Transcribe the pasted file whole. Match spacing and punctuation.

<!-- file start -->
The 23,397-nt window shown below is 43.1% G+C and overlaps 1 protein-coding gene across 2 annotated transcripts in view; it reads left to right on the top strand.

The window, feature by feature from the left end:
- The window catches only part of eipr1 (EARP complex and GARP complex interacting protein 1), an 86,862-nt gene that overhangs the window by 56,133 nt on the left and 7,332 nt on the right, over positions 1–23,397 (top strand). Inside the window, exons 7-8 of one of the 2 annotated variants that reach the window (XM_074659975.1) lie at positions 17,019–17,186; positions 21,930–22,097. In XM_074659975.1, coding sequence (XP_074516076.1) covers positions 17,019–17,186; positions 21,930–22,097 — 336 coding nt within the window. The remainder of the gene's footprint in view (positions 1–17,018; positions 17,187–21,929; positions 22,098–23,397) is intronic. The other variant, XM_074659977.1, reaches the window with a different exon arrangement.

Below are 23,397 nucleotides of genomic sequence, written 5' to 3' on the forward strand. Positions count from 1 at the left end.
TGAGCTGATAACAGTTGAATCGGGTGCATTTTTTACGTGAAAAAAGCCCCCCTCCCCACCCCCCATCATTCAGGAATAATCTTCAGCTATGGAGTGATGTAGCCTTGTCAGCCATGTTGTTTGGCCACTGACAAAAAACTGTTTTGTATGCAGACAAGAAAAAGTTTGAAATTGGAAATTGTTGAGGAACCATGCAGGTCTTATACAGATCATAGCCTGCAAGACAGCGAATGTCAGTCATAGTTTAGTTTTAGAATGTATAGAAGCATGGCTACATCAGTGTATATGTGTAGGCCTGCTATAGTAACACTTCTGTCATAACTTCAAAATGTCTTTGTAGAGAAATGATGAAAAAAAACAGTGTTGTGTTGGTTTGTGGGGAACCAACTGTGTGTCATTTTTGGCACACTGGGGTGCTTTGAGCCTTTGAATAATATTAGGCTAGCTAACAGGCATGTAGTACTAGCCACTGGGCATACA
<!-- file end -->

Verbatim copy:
The 23,397-nt window shown below is 43.1% G+C and overlaps 1 protein-coding gene across 2 annotated transcripts in view; it reads left to right on the top strand.

The window, feature by feature from the left end:
- The window catches only part of eipr1 (EARP complex and GARP complex interacting protein 1), an 86,862-nt gene that overhangs the window by 56,133 nt on the left and 7,332 nt on the right, over positions 1–23,397 (top strand). Inside the window, exons 7-8 of one of the 2 annotated variants that reach the window (XM_074659975.1) lie at positions 17,019–17,186; positions 21,930–22,097. In XM_074659975.1, coding sequence (XP_074516076.1) covers positions 17,019–17,186; positions 21,930–22,097 — 336 coding nt within the window. The remainder of the gene's footprint in view (positions 1–17,018; positions 17,187–21,929; positions 22,098–23,397) is intronic. The other variant, XM_074659977.1, reaches the window with a different exon arrangement.

Below are 23,397 nucleotides of genomic sequence, written 5' to 3' on the forward strand. Positions count from 1 at the left end.
TGAGCTGATAACAGTTGAATCGGGTGCATTTTTTACGTGAAAAAAGCCCCCCTCCCCACCCCCCATCATTCAGGAATAATCTTCAGCTATGGAGTGATGTAGCCTTGTCAGCCATGTTGTTTGGCCACTGACAAAAAACTGTTTTGTATGCAGACAAGAAAAAGTTTGAAATTGGAAATTGTTGAGGAACCATGCAGGTCTTATACAGATCATAGCCTGCAAGACAGCGAATGTCAGTCATAGTTTAGTTTTAGAATGTATAGAAGCATGGCTACATCAGTGTATATGTGTAGGCCTGCTATAGTAACACTTCTGTCATAACTTCAAAATGTCTTTGTAGAGAAATGATGAAAAAAAACAGTGTTGTGTTGGTTTGTGGGGAACCAACTGTGTGTCATTTTTGGCACACTGGGGTGCTTTGAGCCTTTGAATAATATTAGGCTAGCTAACAGGCATGTAGTACTAGCCACTGGGCATACA